Women and their doctors face the choice of terminating a pregnancy for medical reasons every day. The complication can be an ectopic pregnancy, a virulent infection, a separation of placenta and uterus – any number of complications can place a woman’s life in danger. “Personhood” would say the fetus’ life is as valid as the mother’s and forbid terminating the pregnancy to save her life. It would also bar some types of birth control, those which prevent implantation of a fertilized egg in the wall of the uterus, and halt in-vitro fertilization programs where excess embryos are frozen for future use.
“Personhood” amendments are on the ballot for 2012 in Ohio, Nevada and California, and there is petition activity in every state. “Personhood” opponents are arguing the it is a back-door way to ban abortions instead of arguing its real danger to the lives of women. It’s the wrong approach. The people who are pushing these amendments are doing so in states where anti-abortion sentiment is high. Trying to defend abortion instead of defending women’s lives is a useless argument in those states. An attempt to stop the referendum in the Mississippi courts failed because they cannot rule on a law that doesn’t exist yet.
Mississippians are also selecting a new governor tomorrow. The primary races this spring and summer left them with Phil Bryant as the Republican candidate, Johnny DuPree as the Democrat, Bobby Kearan for Blue-Collar Businessman, Shawn O’Hara and Will Oatis, both unaffiliated independents.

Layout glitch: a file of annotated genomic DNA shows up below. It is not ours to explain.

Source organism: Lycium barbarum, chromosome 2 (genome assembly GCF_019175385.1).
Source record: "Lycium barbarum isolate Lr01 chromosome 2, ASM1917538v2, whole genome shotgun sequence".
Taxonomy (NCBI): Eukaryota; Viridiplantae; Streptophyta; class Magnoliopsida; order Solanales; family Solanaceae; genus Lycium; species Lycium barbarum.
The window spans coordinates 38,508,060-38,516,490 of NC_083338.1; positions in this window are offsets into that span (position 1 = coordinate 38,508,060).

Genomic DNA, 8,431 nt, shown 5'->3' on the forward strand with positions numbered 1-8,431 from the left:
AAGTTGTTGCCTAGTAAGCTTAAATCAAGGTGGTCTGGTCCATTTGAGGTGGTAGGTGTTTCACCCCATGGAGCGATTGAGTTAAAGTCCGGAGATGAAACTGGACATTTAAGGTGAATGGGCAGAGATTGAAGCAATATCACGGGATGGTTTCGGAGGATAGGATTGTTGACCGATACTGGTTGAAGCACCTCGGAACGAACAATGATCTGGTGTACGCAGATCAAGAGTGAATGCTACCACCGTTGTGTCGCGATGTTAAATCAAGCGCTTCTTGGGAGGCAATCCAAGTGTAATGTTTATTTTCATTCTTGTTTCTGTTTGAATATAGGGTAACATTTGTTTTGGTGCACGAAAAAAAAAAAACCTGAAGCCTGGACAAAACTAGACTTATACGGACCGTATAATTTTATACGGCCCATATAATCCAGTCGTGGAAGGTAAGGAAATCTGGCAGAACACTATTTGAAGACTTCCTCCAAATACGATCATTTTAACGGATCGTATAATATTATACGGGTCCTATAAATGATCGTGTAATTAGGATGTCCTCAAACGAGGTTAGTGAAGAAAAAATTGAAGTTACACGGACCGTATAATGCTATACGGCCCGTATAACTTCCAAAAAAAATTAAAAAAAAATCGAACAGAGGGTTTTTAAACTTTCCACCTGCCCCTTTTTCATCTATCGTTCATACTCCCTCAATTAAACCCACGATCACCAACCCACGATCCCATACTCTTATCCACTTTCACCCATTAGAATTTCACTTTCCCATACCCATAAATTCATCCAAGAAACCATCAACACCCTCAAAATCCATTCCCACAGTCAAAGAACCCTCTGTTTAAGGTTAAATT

The biggie is Ohio, where voters are poised to overturn Governor John Kasich’s union busting law. They are also voting on a referendum to bar the state from forcing anyone to buy health insurance. It is supposed to be a referendum on the Affordable Care Act, but it is worthless at stopping a Federal law. Ohio’s conservatives need to read the Constitution.
MSNBC’s Ed Schultz will be in Ohio tomorrow night and Wednesday for the election results, just as he was in Wisconsin for the recall elections this summer and has been around the region wherever anti-union legislation is being fought. His show airs at 8 p.m. Eastern now, but he will be providing live updates all evening and be back live at 11 p.m.
In San Francisco, interim Mayor Ed Lee is about to become the city’s first elected Chinese-American mayor. About bloody damned time. San Francisco was the port of entry for Chinese immigrants, many of whom continued east to build the railroads, all of whom faced persecution and prejudice. Between 1852 and 1891, California passed 6 laws to inhibit or prohibit Chinese immigration. San Francisco, between 1870 and 1900 passed nine ordinances covering everything from “no gongs at plays” to immediately cutting the ponytails known as queues if a Chinese man were taken to a city jail. From 1790 to 1896, the status of non-white immigrants was fought out in Washington. Still, the Chinese of San Francisco turned what the white Californians perceived as a slum to contain the “yellow peril” into a thriving community that is today considered a cultural treasure.